Outstanding advice, Drew. I’ve been doing this for years now and it never fails to favorably impress the recipient. And as you so correctly point out, in this day of electronic communication ANYTHING handwritten stands out in stark contrast.

    One additional tip I’ll offer is that in many business interactions or processes there are going to be certain “touchpoint” opportunities that occur consistently; “nice to have met you; thanks for the referral and thanks for your business” being three common examples.

    If you pre-script the general copy for these types of notes (substituting names and specific details where necessary) you don’t have to reinvent the wheel and try to figure out what to say every time you go to write one. It saves a bit of time and some amount of mental anguish that would normally accompany the process of creating a handwritten note from scratch.

  10. says

    My Chiro does this exact same thing. He sends them out for our birthdays and even one for the kids. To me they are just as precious as the ones I receive from friends and family. A little effort goes a long way sometimes.

  11. says

    Nowaday, more and more people choose computer to write the messeage and send e-mail . Most of people must use computer to work, especially for white collar. Therefore, few people will choose handwritten so that citizen don’t know how to write sentence beautifully.

  12. says

    Ryan,

    I figured you’d endorse this idea! There’s an intimacy to something handwritten. It isn’t pounded out in haste. You know it wasn’t mass sent. And you know it’s personal.

    That’s powerful stuff.

    I’m curious — are pen sales up, down or flat? As we all get uber connected to our keyboard, do we still love/buy a good pen?

    Drew

  13. says

    Joe — yup. Even though it’s a pice of cardboard and a sticker like we’d make in kindergarten — I love that he took the time to do it. And that it is so obviously homemade makes it even better.

    Robert — that depends on their parents, I suspect. Ever since my daughter was a toddler, I’ve made her write thank you notes after birthday and Christmas gifts were received. Now, at 17, she just knows it needs to be done. Train them when they’re young, I say!

    Jessica — did you get some sent out? Any responses?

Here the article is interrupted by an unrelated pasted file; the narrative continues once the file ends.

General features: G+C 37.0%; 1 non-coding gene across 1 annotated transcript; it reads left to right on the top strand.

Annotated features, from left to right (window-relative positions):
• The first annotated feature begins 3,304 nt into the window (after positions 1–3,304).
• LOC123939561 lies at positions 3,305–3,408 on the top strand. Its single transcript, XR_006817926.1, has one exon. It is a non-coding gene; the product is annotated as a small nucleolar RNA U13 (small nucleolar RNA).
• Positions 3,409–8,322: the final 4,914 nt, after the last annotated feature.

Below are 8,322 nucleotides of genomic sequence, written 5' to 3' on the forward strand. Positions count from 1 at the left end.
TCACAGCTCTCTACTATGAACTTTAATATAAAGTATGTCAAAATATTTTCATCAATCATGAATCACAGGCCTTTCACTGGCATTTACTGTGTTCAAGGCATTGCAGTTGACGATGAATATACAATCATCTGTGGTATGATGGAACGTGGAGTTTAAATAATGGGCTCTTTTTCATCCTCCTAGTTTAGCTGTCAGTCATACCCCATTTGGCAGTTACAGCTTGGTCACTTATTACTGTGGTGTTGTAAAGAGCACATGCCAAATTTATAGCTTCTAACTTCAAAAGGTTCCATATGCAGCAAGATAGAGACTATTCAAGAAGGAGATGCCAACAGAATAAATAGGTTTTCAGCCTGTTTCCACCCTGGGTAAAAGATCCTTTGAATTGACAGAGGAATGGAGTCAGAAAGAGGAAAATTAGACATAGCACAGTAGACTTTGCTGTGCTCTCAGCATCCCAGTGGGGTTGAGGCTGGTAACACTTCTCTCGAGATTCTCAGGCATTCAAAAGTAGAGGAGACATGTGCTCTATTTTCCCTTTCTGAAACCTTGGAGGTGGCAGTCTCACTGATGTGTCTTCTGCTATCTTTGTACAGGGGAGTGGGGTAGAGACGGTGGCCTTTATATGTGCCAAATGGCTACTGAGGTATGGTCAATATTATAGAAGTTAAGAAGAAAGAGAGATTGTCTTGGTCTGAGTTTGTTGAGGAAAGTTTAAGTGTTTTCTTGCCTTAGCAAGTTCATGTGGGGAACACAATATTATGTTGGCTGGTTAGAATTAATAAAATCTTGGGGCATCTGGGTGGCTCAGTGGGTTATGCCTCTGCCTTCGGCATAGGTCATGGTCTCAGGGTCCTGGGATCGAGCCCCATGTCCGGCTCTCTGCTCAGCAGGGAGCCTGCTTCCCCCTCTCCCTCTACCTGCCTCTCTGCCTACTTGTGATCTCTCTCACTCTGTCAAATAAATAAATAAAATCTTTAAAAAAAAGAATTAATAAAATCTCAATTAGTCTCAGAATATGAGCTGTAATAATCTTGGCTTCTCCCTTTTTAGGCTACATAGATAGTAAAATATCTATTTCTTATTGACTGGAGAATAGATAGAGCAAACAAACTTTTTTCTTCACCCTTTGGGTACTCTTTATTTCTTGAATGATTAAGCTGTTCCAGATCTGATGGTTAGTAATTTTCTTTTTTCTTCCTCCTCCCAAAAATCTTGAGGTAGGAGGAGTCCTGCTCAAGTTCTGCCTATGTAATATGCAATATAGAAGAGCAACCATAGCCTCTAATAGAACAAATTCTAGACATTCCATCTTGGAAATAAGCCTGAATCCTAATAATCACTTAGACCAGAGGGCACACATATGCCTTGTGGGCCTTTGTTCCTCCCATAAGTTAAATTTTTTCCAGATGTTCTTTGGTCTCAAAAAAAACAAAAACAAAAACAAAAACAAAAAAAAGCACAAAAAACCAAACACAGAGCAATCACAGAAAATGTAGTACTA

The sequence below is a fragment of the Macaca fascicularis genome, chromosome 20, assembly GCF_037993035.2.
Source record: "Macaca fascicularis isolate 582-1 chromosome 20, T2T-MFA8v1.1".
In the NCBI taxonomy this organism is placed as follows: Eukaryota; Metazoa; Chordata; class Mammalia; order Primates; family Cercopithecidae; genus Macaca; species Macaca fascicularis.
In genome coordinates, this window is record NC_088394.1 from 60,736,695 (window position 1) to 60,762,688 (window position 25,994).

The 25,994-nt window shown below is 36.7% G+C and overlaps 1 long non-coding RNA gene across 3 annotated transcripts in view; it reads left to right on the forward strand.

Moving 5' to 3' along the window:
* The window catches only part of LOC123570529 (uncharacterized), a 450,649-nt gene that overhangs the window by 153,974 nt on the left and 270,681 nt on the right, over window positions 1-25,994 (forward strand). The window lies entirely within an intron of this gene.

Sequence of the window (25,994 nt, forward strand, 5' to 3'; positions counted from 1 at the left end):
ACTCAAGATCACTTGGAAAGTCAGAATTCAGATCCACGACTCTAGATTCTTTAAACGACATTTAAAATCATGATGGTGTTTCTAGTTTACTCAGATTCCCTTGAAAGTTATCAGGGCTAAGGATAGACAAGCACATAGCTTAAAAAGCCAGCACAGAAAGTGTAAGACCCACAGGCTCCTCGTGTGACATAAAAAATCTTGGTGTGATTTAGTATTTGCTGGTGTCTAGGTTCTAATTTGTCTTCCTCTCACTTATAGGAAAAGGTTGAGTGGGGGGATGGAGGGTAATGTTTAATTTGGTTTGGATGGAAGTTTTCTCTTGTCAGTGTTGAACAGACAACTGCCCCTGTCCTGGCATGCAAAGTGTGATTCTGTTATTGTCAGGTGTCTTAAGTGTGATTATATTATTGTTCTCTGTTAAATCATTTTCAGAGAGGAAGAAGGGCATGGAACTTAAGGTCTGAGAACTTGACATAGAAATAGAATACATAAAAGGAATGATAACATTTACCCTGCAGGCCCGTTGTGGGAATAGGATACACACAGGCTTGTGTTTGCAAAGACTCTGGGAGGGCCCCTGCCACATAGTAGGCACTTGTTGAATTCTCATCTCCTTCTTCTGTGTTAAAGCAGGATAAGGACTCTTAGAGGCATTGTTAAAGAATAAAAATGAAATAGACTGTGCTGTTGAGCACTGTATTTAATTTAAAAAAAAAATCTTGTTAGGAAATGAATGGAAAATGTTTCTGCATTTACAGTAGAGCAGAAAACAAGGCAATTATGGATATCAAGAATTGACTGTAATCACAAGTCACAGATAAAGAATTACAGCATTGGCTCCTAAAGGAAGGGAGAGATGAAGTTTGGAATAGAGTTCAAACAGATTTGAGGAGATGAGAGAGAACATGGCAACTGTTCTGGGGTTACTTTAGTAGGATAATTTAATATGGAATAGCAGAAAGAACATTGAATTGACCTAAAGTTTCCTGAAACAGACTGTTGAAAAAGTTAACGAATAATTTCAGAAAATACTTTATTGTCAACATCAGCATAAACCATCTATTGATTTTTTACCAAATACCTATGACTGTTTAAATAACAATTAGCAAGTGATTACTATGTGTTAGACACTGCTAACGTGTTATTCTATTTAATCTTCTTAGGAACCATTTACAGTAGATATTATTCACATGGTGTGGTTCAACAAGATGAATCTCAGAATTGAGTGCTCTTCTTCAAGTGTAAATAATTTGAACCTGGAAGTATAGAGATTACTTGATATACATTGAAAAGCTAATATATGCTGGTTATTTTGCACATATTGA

Drew

  14. says

    Shelby — and do you still use handwritten notes in your current life?

    David — maybe I’m a bad environmentalist but I never worry about the trees. I just love the sentiment. And I guess I could recycle them….

    Loki — I think that is very true. The more you live online, the more a handwritten note means.

    Drew

  15. says

    hey Drew, nice blog. I can’t agree more. I think handwritten notes are more personal and give the message that you really care. It’s more physical. With everything automated these days like email, sms and internet, people are no longer using pen and paper to write.

    I remember being an affiliate of a company who sent me a gift and a handwritten note on xmas for all my efforts. Frankly, I was deeply touched. It’s also a good way to sustain a relationship with someone in business either with customers or affiliates.

  16. says

    I couldn’t agree more. Your handwriting is one of the few things that would help you make the sale.

    But more than the handwriting, how you build your relationship with the people you meet everyday is the secret to making sales. I’m no expert on relationship advice or that sort of thing, but it works for me.

  17. says

    There’s an undeniable charm with handwritten cards and notes. It adds a personal touch to an otherwise bleak and detached air brought about by the card paper. People on the card business were able to see the effect of handwritten notes to their people so they are incorporating it on their card designs.

  18. says

    Yes it is true. I do believe that hand written marketing campaigns can give you a much quality outputted targeted results. That is because it involves actual conversation making both party feel that they are both human.